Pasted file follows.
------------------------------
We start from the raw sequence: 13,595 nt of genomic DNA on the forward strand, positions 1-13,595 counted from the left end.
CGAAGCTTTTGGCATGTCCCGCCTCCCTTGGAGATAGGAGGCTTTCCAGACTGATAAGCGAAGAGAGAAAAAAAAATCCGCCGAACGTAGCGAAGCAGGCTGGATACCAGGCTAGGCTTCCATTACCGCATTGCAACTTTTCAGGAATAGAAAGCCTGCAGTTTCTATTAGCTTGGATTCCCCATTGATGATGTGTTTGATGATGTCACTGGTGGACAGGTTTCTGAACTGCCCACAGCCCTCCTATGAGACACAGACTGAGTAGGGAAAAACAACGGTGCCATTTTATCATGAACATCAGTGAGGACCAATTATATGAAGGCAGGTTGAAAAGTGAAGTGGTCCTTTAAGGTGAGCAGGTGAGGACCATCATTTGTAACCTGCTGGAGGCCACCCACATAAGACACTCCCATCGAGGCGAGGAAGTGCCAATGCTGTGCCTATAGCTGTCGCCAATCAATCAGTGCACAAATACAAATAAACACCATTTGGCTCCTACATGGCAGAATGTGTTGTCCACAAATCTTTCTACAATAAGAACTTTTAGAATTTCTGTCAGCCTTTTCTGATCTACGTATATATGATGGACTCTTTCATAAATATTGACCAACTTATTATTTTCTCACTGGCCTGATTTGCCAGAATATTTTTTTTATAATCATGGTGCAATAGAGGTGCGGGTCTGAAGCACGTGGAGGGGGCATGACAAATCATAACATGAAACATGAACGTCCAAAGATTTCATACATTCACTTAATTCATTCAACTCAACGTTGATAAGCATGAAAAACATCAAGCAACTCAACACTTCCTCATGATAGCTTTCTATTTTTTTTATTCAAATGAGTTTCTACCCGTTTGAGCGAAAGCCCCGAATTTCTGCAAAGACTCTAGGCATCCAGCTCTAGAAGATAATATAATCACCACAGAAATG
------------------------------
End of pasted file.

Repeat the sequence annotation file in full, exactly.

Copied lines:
We start from the raw sequence: 13,595 nt of genomic DNA on the forward strand, positions 1-13,595 counted from the left end.
CGAAGCTTTTGGCATGTCCCGCCTCCCTTGGAGATAGGAGGCTTTCCAGACTGATAAGCGAAGAGAGAAAAAAAAATCCGCCGAACGTAGCGAAGCAGGCTGGATACCAGGCTAGGCTTCCATTACCGCATTGCAACTTTTCAGGAATAGAAAGCCTGCAGTTTCTATTAGCTTGGATTCCCCATTGATGATGTGTTTGATGATGTCACTGGTGGACAGGTTTCTGAACTGCCCACAGCCCTCCTATGAGACACAGACTGAGTAGGGAAAAACAACGGTGCCATTTTATCATGAACATCAGTGAGGACCAATTATATGAAGGCAGGTTGAAAAGTGAAGTGGTCCTTTAAGGTGAGCAGGTGAGGACCATCATTTGTAACCTGCTGGAGGCCACCCACATAAGACACTCCCATCGAGGCGAGGAAGTGCCAATGCTGTGCCTATAGCTGTCGCCAATCAATCAGTGCACAAATACAAATAAACACCATTTGGCTCCTACATGGCAGAATGTGTTGTCCACAAATCTTTCTACAATAAGAACTTTTAGAATTTCTGTCAGCCTTTTCTGATCTACGTATATATGATGGACTCTTTCATAAATATTGACCAACTTATTATTTTCTCACTGGCCTGATTTGCCAGAATATTTTTTTTATAATCATGGTGCAATAGAGGTGCGGGTCTGAAGCACGTGGAGGGGGCATGACAAATCATAACATGAAACATGAACGTCCAAAGATTTCATACATTCACTTAATTCATTCAACTCAACGTTGATAAGCATGAAAAACATCAAGCAACTCAACACTTCCTCATGATAGCTTTCTATTTTTTTTATTCAAATGAGTTTCTACCCGTTTGAGCGAAAGCCCCGAATTTCTGCAAAGACTCTAGGCATCCAGCTCTAGAAGATAATATAATCACCACAGAAATG